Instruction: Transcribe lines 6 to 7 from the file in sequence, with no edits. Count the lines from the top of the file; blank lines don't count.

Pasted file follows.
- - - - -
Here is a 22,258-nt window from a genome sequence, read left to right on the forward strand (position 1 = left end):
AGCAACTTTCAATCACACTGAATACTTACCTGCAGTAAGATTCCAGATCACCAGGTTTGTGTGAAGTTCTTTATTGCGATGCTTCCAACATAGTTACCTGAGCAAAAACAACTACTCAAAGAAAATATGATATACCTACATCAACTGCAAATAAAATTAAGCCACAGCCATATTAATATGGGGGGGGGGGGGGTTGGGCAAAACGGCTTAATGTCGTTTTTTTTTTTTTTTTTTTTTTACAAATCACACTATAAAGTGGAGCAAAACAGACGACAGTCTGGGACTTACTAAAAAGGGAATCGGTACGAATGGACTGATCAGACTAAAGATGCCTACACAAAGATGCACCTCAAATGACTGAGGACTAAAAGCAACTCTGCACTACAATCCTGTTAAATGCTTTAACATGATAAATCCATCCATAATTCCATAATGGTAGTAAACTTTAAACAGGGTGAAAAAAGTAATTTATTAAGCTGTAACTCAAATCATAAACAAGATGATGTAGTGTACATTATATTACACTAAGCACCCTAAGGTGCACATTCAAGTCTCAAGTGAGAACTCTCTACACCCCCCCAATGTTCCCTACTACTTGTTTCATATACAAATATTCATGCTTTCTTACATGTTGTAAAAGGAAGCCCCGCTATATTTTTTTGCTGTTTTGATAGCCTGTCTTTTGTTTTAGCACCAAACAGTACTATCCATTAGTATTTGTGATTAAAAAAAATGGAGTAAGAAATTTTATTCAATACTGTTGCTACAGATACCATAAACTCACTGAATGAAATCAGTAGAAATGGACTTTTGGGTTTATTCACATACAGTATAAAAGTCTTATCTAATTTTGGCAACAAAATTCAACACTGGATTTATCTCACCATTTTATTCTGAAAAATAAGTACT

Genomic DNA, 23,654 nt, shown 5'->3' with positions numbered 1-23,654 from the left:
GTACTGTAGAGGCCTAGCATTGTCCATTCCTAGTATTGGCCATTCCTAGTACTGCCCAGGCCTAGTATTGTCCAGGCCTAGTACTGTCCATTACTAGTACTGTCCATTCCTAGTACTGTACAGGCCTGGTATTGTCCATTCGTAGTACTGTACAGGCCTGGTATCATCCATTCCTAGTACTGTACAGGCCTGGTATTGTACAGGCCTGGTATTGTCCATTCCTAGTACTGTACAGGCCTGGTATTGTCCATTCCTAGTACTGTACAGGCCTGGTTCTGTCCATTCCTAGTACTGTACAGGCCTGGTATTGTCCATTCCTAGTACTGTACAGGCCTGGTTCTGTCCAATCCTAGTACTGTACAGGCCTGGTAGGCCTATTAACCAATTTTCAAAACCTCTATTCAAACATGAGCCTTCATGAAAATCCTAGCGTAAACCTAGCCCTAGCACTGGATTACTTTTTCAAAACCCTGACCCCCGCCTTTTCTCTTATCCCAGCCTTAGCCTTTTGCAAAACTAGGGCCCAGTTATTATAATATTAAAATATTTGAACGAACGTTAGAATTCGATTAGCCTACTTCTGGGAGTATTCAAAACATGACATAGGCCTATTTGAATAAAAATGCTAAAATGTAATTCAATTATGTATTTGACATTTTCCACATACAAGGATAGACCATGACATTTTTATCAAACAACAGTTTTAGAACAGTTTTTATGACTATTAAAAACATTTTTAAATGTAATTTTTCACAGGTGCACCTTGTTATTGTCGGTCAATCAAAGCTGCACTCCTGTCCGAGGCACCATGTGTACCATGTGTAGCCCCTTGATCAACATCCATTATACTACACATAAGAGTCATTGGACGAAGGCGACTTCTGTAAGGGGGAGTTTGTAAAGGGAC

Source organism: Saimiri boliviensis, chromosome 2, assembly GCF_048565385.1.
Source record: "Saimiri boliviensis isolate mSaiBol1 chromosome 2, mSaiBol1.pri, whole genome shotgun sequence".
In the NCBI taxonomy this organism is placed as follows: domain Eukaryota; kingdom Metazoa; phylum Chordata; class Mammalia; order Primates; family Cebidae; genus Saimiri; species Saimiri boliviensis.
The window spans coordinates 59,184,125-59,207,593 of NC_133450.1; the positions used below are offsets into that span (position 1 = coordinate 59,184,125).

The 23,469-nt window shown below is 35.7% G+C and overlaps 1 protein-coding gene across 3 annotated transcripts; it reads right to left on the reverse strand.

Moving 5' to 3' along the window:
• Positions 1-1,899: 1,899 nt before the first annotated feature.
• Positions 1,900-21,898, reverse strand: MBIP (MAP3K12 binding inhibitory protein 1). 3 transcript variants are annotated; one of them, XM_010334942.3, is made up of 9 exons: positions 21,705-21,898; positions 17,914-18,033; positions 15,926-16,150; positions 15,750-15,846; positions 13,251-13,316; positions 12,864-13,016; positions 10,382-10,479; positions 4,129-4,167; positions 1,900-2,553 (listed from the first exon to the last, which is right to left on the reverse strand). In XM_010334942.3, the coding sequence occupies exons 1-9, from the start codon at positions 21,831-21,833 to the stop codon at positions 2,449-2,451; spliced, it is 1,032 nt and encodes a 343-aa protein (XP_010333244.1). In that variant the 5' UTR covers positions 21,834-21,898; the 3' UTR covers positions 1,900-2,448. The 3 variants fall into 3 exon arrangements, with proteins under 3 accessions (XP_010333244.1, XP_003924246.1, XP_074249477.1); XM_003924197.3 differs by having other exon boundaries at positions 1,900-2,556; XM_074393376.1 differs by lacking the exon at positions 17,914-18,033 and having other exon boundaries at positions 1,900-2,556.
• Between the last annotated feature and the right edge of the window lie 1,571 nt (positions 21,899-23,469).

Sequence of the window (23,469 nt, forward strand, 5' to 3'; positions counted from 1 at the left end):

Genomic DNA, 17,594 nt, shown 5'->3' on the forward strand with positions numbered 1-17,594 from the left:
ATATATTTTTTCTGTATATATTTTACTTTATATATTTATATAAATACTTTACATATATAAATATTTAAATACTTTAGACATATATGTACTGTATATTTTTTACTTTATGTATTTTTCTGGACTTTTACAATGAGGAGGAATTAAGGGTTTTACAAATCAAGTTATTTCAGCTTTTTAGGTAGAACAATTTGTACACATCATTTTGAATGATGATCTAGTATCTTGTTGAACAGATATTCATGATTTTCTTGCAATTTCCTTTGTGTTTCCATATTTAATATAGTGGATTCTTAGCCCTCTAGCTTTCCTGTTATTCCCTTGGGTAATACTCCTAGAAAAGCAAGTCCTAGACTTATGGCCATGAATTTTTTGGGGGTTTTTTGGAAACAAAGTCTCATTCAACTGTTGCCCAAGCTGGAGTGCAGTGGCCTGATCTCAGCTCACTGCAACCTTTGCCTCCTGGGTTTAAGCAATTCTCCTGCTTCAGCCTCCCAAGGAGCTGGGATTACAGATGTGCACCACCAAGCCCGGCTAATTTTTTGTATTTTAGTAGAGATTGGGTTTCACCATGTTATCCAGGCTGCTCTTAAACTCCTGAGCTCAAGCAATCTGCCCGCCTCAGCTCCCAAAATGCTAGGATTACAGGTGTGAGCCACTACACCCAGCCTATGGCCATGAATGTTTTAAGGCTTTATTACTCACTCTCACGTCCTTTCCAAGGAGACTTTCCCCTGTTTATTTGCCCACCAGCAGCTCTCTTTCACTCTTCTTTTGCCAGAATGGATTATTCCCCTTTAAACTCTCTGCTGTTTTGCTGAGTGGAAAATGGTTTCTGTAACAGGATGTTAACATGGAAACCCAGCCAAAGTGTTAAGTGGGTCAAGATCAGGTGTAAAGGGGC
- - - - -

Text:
Source record: "Saimiri boliviensis isolate mSaiBol1 chromosome 2, mSaiBol1.pri, whole genome shotgun sequence".
In the NCBI taxonomy this organism is placed as follows: domain Eukaryota; kingdom Metazoa; phylum Chordata; class Mammalia; order Primates; family Cebidae; genus Saimiri; species Saimiri boliviensis.